162. (1) The Federation shall maintain a special account to be called "the Federation Account" into which shall be paid all revenues collected by the Government of the Federation, except the proceeds from the personal income tax of the personnel of the armed forces of the Federation, the Nigeria Police Force, the Ministry or department of government charged with responsibility for Foreign Affairs and the residents of the Federal Capital Territory, Abuja.

Note: "the Federation Account" is not a federal government account, but an account for the entire federation consisting of the federal government, states and local government councils. In other words, it is a joint account belonging to all three tiers of government as indicated above. Proceeds from oil and gas are paid into this account for distribution to all tiers of government and this is specifically provided for in subsection 3 of section 162 thus:

(3) Any amount standing to the credit of the Federation Account shall be distributed among the Federal and State Governments and the Local Government Councils in each State on such terms and in such manner as may be prescribed by the National Assembly.

Provisions for the observance of derivation principle in the revenue sharing formula to be placed before the National Assembly are also included.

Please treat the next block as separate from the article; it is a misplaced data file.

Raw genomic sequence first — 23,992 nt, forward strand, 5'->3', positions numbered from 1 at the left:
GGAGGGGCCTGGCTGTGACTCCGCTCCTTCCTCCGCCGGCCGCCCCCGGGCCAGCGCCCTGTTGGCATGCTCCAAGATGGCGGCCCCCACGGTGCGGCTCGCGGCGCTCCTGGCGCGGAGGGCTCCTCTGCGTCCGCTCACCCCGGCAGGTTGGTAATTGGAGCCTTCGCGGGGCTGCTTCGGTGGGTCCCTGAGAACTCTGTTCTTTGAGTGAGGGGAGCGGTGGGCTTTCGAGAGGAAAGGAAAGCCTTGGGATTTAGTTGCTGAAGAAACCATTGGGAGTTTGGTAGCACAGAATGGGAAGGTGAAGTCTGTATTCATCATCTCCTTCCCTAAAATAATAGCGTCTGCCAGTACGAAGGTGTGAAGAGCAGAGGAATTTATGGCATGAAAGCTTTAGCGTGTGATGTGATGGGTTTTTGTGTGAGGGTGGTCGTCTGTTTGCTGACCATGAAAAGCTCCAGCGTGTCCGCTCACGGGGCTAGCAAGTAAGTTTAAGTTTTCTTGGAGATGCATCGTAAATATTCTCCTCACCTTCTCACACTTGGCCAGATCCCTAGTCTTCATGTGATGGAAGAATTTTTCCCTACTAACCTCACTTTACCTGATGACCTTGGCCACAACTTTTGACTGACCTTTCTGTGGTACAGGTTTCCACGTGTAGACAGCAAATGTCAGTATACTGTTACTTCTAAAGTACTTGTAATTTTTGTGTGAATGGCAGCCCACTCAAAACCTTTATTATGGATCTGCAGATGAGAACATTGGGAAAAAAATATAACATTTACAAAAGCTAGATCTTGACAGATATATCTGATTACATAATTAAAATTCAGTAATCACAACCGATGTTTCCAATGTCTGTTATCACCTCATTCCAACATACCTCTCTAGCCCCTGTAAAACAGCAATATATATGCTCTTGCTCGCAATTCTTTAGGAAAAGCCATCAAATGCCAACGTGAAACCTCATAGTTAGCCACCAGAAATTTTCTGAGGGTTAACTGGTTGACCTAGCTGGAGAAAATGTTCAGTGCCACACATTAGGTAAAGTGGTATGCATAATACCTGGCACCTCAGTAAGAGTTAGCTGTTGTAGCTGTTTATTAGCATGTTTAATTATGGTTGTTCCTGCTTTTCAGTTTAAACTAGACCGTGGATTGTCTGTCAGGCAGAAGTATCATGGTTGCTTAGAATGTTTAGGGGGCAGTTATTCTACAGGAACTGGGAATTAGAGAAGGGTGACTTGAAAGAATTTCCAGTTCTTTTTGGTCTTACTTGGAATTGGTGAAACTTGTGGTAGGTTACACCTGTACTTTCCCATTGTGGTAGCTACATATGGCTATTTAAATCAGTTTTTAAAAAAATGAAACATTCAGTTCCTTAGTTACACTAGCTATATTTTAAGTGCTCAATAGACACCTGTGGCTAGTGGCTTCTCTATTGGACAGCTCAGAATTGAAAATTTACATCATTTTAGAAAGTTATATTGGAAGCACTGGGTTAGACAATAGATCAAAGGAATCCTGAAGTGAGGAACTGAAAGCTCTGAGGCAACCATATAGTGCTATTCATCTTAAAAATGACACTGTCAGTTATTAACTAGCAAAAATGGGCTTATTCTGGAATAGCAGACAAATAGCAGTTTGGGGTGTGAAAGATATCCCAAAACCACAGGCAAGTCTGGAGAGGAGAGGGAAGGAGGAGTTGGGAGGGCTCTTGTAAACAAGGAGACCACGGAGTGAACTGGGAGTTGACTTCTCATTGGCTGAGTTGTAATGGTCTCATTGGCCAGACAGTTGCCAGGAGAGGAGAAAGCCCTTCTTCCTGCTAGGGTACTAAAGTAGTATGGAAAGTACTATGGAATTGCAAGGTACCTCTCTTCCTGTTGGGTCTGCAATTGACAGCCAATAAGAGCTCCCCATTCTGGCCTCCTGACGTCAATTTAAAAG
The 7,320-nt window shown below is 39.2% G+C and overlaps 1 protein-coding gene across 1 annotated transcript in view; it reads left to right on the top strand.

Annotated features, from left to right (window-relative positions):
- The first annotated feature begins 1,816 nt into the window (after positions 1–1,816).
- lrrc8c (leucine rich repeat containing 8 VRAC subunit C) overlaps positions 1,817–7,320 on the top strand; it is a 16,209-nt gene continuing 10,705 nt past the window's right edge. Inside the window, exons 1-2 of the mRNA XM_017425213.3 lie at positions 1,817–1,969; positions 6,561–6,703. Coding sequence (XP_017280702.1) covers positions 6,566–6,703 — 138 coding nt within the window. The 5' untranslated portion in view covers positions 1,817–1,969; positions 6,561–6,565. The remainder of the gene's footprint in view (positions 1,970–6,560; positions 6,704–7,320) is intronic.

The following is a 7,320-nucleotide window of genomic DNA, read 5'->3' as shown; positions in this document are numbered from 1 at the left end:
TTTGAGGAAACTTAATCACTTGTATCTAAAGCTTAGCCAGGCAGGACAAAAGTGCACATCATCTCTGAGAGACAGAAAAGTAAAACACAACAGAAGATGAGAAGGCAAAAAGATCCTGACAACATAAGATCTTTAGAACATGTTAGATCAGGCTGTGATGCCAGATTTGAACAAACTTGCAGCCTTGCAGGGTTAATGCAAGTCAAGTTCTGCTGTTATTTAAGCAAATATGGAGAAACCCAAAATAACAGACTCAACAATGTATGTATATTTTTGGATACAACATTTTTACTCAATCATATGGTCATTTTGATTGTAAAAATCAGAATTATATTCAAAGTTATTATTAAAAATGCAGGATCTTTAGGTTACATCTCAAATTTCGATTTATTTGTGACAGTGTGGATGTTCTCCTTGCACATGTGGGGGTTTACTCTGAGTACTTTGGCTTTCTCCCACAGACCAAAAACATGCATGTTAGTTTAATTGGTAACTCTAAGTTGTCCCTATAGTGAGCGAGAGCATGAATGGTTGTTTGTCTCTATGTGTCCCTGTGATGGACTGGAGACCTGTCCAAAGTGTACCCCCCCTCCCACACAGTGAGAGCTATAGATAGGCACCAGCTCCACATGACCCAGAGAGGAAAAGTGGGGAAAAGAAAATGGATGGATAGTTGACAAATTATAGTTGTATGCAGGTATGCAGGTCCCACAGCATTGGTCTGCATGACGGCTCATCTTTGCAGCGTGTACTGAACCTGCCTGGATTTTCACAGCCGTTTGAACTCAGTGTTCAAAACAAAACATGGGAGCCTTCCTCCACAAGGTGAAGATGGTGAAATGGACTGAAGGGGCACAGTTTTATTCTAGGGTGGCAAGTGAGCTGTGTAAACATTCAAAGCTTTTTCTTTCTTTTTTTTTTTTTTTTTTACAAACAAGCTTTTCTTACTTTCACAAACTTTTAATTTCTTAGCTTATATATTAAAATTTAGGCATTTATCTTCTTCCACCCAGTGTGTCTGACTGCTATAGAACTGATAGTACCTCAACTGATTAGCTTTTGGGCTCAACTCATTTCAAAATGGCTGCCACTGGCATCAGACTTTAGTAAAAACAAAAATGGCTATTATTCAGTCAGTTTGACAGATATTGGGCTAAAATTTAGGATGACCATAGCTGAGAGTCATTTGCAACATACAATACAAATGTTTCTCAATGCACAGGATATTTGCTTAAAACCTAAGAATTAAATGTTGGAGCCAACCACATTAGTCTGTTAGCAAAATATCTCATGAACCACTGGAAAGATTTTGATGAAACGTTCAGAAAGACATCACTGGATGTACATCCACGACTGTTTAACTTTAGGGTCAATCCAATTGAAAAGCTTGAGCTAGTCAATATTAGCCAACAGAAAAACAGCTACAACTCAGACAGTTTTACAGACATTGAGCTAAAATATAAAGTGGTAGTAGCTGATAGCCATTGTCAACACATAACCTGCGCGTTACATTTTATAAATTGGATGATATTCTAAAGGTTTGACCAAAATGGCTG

It is abundantly clear, therefore, that the federal government cannot unilaterally give away any funds in the federation account without the imprimatur of the states and local governments. If, however, by some construction the states and local government councils have delegated their authority to the federal government to speak and act for them, shouldn't we assume then that the federal government is speaking and acting for them in dismantling the subsidy? And shouldn't we take the fact that none of these states has spoken against the measure even as both Senate and House of Reps are playing politics on the matter, as their acquiescence in and approval of the federal government decision? Silence is certainly acquiescence more so as the president had consulted them before taking the action. That would be a reasonable assumption. Wouldn't it?